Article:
Ping Harisaki Re: Losses past a shotgun condenser.
Thanks for your kind thoughts and regards.
For your interest I did start with the 10mm strips of copper sheet
being twisted, with one full turn over 200 mm. I did not think this
would be enough twist to give turbulence and so I went for zig zag, as
The zig zag reduced the smell and losses, more than the twist, but not
enough. I did think to increasing the number of bends in the zig-zag
and also putting dens in the copper strip.
I would do an experiment with some heads in the boiler and exchange
out different tube packing. I could use my sniffer/nose to check out
I thought that this type of shotgun condenser was the ultimate. Other
distillers here I have read about use shotguns. I assume with small
tubes and success.
However, it seems I am the first with 13mm tubes.
If all else fails I can always build a new condenser.
Harry don't worry about the water flow it is greater than 7L per
minute and cold. Yes it does recirculate through a large heat exchanger.
--- In Distillers@yahoogroups.com, "Harry" <gnikomson2000@...> wrote:
> --- In Distillers@yahoogroups.com <mailto:Distillers@yahoogroups.com> ,
> "Harry" <gnikomson2000@> wrote:
> > Well my friend, there's only one option left in retro-engineering
> > that shotgun. Fill the tubes with copper mesh (scrubbies or
> > structured). But do it LOOSELY so you don't choke the vapour path.
> > Roll the mesh on a flat surface with your hand so you get a cigar
> > shape just marginally larger than the bore size of your tubes. When
> > pushed/teased into the tubes it will compress and hold in place. You
> > can also stop them from falling down with a small piece of copper
> > wire hooked through the top couple of strands.
> > After this modification, I strongly suggest to increase the volume of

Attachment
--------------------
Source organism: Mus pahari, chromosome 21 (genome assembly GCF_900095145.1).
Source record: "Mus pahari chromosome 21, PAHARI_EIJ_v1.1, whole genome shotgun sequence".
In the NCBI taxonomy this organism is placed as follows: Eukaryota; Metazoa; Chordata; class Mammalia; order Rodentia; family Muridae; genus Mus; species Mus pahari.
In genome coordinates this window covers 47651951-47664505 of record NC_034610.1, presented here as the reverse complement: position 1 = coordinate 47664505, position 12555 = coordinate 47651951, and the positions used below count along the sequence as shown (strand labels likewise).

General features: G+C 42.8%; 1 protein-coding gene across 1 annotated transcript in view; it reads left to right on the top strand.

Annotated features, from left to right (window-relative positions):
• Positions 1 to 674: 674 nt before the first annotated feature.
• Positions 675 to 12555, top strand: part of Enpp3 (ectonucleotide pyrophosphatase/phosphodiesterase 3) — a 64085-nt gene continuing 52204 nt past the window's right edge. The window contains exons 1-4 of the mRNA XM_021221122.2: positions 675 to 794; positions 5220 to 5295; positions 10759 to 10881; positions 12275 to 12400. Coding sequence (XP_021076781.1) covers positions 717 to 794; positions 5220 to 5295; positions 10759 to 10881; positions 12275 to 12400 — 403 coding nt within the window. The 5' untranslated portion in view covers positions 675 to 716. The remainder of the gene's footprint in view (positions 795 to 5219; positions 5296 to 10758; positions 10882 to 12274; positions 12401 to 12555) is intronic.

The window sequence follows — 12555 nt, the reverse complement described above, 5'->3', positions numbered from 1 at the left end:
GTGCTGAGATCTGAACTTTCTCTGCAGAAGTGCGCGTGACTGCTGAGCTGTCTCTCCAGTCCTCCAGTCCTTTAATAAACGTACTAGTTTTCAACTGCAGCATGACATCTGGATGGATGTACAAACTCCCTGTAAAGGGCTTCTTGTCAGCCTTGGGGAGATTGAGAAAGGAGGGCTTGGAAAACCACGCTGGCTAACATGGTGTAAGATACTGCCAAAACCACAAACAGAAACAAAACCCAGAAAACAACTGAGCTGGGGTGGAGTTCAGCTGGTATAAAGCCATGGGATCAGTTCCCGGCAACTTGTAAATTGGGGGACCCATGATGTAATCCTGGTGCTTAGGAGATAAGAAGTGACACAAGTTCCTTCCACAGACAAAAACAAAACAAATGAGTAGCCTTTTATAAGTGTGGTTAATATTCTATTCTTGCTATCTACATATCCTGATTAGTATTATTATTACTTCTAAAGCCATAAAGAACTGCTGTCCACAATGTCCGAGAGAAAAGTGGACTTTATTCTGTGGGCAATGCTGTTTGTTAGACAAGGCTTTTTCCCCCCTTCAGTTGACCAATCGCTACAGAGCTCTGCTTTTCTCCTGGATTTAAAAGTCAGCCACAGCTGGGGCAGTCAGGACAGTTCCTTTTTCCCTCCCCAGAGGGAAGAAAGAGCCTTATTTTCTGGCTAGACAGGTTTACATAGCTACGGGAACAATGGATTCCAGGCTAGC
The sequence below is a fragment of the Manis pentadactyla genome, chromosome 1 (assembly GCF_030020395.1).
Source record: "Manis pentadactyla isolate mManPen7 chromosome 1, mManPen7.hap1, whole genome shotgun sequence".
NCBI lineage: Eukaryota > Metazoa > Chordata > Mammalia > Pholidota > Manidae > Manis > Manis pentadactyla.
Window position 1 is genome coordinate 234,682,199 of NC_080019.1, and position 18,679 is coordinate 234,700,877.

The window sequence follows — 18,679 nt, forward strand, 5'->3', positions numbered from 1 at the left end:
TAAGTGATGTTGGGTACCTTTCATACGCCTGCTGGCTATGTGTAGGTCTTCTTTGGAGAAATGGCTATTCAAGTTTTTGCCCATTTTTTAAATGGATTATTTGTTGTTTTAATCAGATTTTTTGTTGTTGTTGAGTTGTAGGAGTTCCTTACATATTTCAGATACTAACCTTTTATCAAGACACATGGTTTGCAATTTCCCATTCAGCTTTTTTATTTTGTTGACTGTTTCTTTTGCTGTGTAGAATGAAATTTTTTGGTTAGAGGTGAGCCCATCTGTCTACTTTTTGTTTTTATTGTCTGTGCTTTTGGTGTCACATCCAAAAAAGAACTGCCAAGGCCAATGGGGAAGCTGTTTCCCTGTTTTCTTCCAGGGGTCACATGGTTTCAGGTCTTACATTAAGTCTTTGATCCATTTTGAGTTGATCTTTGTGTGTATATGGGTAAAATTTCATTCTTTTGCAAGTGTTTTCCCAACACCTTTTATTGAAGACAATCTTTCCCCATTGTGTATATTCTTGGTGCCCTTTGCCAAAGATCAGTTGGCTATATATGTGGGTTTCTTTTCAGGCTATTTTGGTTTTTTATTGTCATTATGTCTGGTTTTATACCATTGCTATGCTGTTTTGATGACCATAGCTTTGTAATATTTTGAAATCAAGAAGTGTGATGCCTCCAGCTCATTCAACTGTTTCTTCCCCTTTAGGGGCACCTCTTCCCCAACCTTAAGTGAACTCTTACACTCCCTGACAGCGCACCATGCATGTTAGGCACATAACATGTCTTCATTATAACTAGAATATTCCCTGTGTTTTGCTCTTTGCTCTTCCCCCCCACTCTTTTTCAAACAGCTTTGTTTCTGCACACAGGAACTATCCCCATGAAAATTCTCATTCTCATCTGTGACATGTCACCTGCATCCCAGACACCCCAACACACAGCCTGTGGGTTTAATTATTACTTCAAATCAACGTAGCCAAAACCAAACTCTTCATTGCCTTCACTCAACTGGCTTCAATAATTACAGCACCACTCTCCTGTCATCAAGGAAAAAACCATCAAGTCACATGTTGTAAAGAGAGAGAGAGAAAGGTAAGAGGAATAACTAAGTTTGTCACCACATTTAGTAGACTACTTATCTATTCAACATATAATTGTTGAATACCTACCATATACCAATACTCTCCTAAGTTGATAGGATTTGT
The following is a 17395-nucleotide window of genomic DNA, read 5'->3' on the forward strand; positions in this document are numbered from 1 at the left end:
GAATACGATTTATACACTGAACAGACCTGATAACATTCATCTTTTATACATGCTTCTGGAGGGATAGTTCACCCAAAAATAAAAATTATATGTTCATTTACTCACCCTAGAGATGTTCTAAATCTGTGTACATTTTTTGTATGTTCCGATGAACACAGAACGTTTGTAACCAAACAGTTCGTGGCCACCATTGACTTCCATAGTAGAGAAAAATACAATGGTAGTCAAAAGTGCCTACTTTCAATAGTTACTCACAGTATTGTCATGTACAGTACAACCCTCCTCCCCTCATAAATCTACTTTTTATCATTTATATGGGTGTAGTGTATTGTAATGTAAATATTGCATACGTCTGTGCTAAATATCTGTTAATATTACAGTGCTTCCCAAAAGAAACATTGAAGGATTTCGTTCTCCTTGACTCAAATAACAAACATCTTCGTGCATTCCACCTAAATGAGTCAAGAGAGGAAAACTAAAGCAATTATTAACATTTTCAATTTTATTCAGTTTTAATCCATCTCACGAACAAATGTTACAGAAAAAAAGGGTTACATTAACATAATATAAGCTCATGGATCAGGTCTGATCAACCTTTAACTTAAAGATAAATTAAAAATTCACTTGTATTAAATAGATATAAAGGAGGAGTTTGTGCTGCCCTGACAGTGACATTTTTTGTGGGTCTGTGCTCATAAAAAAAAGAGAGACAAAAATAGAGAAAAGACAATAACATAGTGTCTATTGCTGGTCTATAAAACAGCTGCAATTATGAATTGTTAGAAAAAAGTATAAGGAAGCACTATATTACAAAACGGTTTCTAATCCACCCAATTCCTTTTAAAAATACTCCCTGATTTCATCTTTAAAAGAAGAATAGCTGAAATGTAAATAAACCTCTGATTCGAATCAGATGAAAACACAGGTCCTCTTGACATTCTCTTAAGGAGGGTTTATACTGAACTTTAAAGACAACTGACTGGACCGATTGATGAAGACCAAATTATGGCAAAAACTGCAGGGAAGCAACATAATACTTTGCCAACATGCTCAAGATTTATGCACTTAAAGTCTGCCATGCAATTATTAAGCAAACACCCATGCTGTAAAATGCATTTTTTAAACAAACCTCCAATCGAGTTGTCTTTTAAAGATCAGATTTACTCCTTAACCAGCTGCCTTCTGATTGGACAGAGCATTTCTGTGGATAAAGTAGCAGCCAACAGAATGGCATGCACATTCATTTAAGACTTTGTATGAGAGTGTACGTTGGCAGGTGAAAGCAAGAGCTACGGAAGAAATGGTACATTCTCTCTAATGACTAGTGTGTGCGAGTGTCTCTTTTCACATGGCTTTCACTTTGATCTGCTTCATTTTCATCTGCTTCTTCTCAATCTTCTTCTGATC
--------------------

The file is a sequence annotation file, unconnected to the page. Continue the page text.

> > water flow in/out the jacket. 6 litres per minute is not
> > unreasonable for this type of condenser, heat exchanging a 1400W
> > power input. Obviously with this volume going through, you will want
> > to recirculate the coolant water, unless you don't mind using 1500
> > litres of water in a spirit run.
> > If the suggested mesh insert fix doesn't do it (as in it's still
> > losing uncondensed vapour), then bite the bullit and make a new
> > condenser. If you choose to again use a shotgun design (would you?),
> > this time crimp the tubes for turbulence BEFORE soldering in place.
> > The shotgun design as a total condenser (overhead or reflux
> > condensers) is not truly satisfactory in my opinion. The big design
> > fault is that the pathway travelled by the vapour is the same pathway
> > travelled BACK by the condensate or liquid and in a small space. This
> > can cause liquid holdup and more problems. Shotguns are simple to
> > fabricate, but lacking in efficiency and performance as you have
> > discovered. Even simple coil condensers are more efficient as the
> > vapour and condensate occupy different areas.
> > Now if you turn the shotgun concept 90° to the vapour direction,
> > reverse the vapour & coolant duties of the shell and tubes, you have
> > a crossflow condenser, and that's a horse of a different colour. See
> > my crossflow design in my Library...
> > http://distillers.tastylime.net/library/BAPHS/
> <http://distillers.tastylime.net/library/BAPHS/> Page 10.
> I've done more research into your problem and have discovered that I was
> on the right track in retro-fitting your shotgun condenser. I've just
> had discussions on this shotgun efficiency subject at the Homedistiller
> forum and I've posted the relevant info there.
> The thing we are looking for is called "Turbulators". Go to this
> post/thread to see what it's all about...
> regards Harry